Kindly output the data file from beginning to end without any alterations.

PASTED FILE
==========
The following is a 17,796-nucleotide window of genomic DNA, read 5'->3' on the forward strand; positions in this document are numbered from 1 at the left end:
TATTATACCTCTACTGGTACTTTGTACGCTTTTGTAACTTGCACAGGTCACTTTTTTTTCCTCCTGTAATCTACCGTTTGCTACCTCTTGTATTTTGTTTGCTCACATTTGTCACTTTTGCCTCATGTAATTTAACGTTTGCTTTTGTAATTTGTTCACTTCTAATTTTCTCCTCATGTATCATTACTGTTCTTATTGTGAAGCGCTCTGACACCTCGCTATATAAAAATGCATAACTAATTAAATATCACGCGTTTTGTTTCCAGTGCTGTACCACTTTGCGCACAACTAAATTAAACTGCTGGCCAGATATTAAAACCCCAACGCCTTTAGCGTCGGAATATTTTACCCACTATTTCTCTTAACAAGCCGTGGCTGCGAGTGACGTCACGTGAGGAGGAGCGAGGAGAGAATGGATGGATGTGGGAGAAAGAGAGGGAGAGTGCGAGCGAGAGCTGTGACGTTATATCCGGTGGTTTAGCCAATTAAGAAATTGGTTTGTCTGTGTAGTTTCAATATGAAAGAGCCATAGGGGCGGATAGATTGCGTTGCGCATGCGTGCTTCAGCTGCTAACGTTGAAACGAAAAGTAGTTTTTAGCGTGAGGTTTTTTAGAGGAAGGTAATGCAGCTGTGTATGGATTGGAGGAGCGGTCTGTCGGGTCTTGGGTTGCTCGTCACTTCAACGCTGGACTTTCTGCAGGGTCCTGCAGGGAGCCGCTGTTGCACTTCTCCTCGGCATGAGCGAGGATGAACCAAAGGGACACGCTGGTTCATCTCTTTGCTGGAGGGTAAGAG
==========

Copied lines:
The following is a 17,796-nucleotide window of genomic DNA, read 5'->3' on the forward strand; positions in this document are numbered from 1 at the left end:
TATTATACCTCTACTGGTACTTTGTACGCTTTTGTAACTTGCACAGGTCACTTTTTTTTCCTCCTGTAATCTACCGTTTGCTACCTCTTGTATTTTGTTTGCTCACATTTGTCACTTTTGCCTCATGTAATTTAACGTTTGCTTTTGTAATTTGTTCACTTCTAATTTTCTCCTCATGTATCATTACTGTTCTTATTGTGAAGCGCTCTGACACCTCGCTATATAAAAATGCATAACTAATTAAATATCACGCGTTTTGTTTCCAGTGCTGTACCACTTTGCGCACAACTAAATTAAACTGCTGGCCAGATATTAAAACCCCAACGCCTTTAGCGTCGGAATATTTTACCCACTATTTCTCTTAACAAGCCGTGGCTGCGAGTGACGTCACGTGAGGAGGAGCGAGGAGAGAATGGATGGATGTGGGAGAAAGAGAGGGAGAGTGCGAGCGAGAGCTGTGACGTTATATCCGGTGGTTTAGCCAATTAAGAAATTGGTTTGTCTGTGTAGTTTCAATATGAAAGAGCCATAGGGGCGGATAGATTGCGTTGCGCATGCGTGCTTCAGCTGCTAACGTTGAAACGAAAAGTAGTTTTTAGCGTGAGGTTTTTTAGAGGAAGGTAATGCAGCTGTGTATGGATTGGAGGAGCGGTCTGTCGGGTCTTGGGTTGCTCGTCACTTCAACGCTGGACTTTCTGCAGGGTCCTGCAGGGAGCCGCTGTTGCACTTCTCCTCGGCATGAGCGAGGATGAACCAAAGGGACACGCTGGTTCATCTCTTTGCTGGAGGGTAAGAG